• Support Garments: Support garments are recommended for those who have existing hernias that cannot be repaired to help prevent the hernia from worsening. See next section for Stealth Belt's Hernia Support Options

Hernia Prevention and Core Strength

Preventing a parastomal hernia (overview)

Preventing a hernia from forming after surgery may be accomplished through a combination of strategies, including

  • 1. Safely Rebuilding Core Strength
  • 2. Wearing a support garment
  • 3. Improving diet / weight management
  • 4. Increasing activity level
  • 5. Fixing improper posture

Safely Rebuilding Core Strength With An Ostomy

10 Ostomy Core Exercises For Beginners

In order to prevent a hernia, it is important that you safely rebuild core strength after surgery. Stealth Belt Vice President Collin Jarvis had surgery in 2014, and shares the 10 exercises he started with to safely rebuild core strength during the first few months after surgery in order to return to physical activity.

  • If you're looking for a more in-depth article that discusses some safe strategies to talk to you doctor about, please reference this article written by Trish Massart, RHN, CPT on how to rebuild core strength: 

Stealth Belt's Hernia Support Products

Stealth Belt products provide some degree of hernia support and intra-abdominal pressure. The degree of support that you get from a Stealth Belt will be dependent on how tightly you chose to wear it. If you do not have a pre-existing hernia, please consider one of our standard belt options. For those who have a pre-existing hernia and require additional support, please contact us for a custom Stealth Belt with additional support.
 
Our Most Versatile Ostomy Belt
The Stealth Belt Pro is our most versatile belt. Designed for everyday wear, the Pro provides 24/7 support for every lifestyle. The Stealth Belt Pro, available in horizontal and vertical options, is custom designed to be sleek, stylish, and comfortable while supporting and concealing your ostomy appliance.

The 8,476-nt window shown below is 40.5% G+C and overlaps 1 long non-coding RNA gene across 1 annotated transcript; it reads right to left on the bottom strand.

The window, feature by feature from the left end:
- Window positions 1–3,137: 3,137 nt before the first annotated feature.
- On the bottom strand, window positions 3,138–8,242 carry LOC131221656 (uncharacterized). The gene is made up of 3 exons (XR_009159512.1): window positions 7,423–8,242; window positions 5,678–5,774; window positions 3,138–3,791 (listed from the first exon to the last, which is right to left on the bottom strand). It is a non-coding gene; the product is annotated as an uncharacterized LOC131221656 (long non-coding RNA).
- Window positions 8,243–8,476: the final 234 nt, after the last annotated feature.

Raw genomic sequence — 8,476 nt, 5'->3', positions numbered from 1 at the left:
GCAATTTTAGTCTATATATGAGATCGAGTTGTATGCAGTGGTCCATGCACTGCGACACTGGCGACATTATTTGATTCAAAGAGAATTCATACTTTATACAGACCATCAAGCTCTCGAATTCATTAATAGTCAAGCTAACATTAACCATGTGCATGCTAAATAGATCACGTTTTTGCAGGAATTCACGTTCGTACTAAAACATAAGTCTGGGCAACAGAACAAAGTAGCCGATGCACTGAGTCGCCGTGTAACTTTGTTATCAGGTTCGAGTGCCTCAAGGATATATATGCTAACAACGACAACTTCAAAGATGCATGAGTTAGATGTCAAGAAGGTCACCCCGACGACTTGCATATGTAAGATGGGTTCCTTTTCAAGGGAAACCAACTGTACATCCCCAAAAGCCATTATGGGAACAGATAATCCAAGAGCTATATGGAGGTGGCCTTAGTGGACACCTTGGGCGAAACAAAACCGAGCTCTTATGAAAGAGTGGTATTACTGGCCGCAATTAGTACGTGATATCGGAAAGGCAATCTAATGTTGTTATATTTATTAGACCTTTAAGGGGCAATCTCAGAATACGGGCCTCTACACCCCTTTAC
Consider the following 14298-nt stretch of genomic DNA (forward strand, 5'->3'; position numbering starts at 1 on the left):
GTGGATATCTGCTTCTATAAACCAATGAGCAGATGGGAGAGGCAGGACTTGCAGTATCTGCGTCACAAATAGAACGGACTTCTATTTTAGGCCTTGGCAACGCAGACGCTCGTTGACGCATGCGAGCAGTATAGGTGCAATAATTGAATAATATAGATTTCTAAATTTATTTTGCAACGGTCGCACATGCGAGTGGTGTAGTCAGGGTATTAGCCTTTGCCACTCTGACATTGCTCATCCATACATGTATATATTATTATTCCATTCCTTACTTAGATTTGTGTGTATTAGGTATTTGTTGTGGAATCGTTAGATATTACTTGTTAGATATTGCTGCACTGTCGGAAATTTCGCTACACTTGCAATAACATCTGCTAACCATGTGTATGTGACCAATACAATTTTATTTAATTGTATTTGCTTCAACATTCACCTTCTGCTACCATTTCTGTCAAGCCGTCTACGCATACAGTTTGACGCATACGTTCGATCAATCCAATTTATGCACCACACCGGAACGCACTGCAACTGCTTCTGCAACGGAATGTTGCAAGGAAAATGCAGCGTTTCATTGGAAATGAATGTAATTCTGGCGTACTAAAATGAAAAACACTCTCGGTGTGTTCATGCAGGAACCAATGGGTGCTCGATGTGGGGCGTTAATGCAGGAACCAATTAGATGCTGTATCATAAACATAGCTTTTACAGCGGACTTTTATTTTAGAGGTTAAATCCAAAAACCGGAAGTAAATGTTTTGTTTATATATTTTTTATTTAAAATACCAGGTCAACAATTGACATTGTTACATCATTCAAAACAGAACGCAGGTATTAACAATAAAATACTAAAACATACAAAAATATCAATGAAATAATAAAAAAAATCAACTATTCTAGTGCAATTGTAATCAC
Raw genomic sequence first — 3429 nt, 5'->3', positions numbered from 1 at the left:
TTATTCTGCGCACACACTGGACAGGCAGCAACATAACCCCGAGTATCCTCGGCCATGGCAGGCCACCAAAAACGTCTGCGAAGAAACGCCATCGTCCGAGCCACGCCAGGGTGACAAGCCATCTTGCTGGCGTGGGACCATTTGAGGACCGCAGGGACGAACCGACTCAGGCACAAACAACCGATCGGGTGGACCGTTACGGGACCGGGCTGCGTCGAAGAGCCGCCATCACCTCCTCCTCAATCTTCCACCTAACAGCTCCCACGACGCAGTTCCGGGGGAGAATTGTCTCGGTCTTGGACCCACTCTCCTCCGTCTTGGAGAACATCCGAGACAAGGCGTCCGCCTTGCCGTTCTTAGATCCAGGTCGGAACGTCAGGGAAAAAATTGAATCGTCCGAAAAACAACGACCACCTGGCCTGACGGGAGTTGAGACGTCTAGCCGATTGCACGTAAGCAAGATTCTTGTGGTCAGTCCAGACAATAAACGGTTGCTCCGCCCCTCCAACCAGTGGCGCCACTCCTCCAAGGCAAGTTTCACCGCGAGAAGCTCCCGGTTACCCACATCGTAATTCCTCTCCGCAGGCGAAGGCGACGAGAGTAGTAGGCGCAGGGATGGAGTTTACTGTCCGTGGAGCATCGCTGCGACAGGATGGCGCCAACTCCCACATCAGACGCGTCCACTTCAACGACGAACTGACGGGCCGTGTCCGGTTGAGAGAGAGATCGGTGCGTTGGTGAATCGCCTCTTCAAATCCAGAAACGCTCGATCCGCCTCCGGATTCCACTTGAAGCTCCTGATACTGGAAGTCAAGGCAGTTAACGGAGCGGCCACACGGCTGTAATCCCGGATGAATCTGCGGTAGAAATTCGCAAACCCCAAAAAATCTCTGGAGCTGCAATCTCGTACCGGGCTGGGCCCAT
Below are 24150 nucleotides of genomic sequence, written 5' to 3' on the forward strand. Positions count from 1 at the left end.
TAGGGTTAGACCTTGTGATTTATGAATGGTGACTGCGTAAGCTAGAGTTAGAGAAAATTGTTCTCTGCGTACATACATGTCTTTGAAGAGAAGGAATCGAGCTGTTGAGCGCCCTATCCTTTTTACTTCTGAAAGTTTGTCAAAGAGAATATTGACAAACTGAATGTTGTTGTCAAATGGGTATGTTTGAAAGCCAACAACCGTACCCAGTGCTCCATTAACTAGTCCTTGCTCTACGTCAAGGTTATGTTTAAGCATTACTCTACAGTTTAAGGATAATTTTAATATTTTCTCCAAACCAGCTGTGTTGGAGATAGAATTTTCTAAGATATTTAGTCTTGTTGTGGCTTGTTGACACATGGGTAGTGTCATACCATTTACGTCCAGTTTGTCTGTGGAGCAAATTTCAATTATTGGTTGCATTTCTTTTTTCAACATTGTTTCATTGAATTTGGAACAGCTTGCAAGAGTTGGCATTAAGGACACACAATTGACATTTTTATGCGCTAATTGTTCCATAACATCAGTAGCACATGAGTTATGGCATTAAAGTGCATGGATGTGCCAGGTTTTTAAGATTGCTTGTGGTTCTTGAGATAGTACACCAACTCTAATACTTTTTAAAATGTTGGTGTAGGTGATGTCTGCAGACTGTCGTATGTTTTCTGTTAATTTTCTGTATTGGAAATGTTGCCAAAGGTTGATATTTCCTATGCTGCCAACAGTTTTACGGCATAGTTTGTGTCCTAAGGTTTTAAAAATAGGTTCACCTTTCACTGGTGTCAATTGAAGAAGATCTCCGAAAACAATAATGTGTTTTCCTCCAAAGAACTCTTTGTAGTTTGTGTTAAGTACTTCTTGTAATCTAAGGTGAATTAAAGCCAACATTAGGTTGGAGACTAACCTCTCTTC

Features Include:
  • Easy-Access Zipper
  • Expandable Pouch Compartment
  • 4" Range of Adjustability
  • Double-Locking Closure system
  • Moisture-Wicking Fabric
The High Intensity Ostomy Support Belt
The Hybrid Stealth Belt is a favorite among athletes, construction workers, police officers, or anyone who is looking for maximal support and added protection from impact. The Hybrid has a neoprene strip across the front of the belt, which helps protect the stoma from utility belts or impact in sport. Hybrid Belts can have hernia support added and are custom made to order. Please allow 3-5 weeks for delivery.
Features Include:
  • Easy-Access Zipper
  • Expandable Pouch Compartment
  • Adjustable waistband
  • Double-Locking Closure System
Customized Hernia Support Solutions
Our Standard Hernia support option has 2” inches of addition support added around the flange hole of the Stealth Belt Pro or Vertical Stealth Belt. This support is designed to help address mild to moderate peristomal hernias. Please contact us directly to place an order.
If your Hernia is advanced and requires additional support, We can customize the shape and style of the belt and added support to suit your needs. Please contact us and use THIS WORKSHEET to determine the correct measurements for your belt. Pricing on hernia belts will vary depending on the complexity of the design.
 
 
clear

Diet, weight management, and an active lifestyle

Living an active and healthy lifestyle is especially important for those of us with ostomies, since it can reduce the chances of a parastomal hernia from forming. Please take a look at these articles written by Trish Massart, RHN, CPT for some helpful information about how to approach a healthier diet:

Importance Of Maintaining Good Posture For Ostomates

Why is fixing poor posture so important for ostomates?

As an ostomate, there are a number of reasons why your posture may not be as good as it could be. Improving this area of your life has been shown to reduce the likelihood of developing a hernia, and has a range of other positive benefits for those of us with an ostomy. Check out these posture-specific resources to see how fixing your posture could improve your life!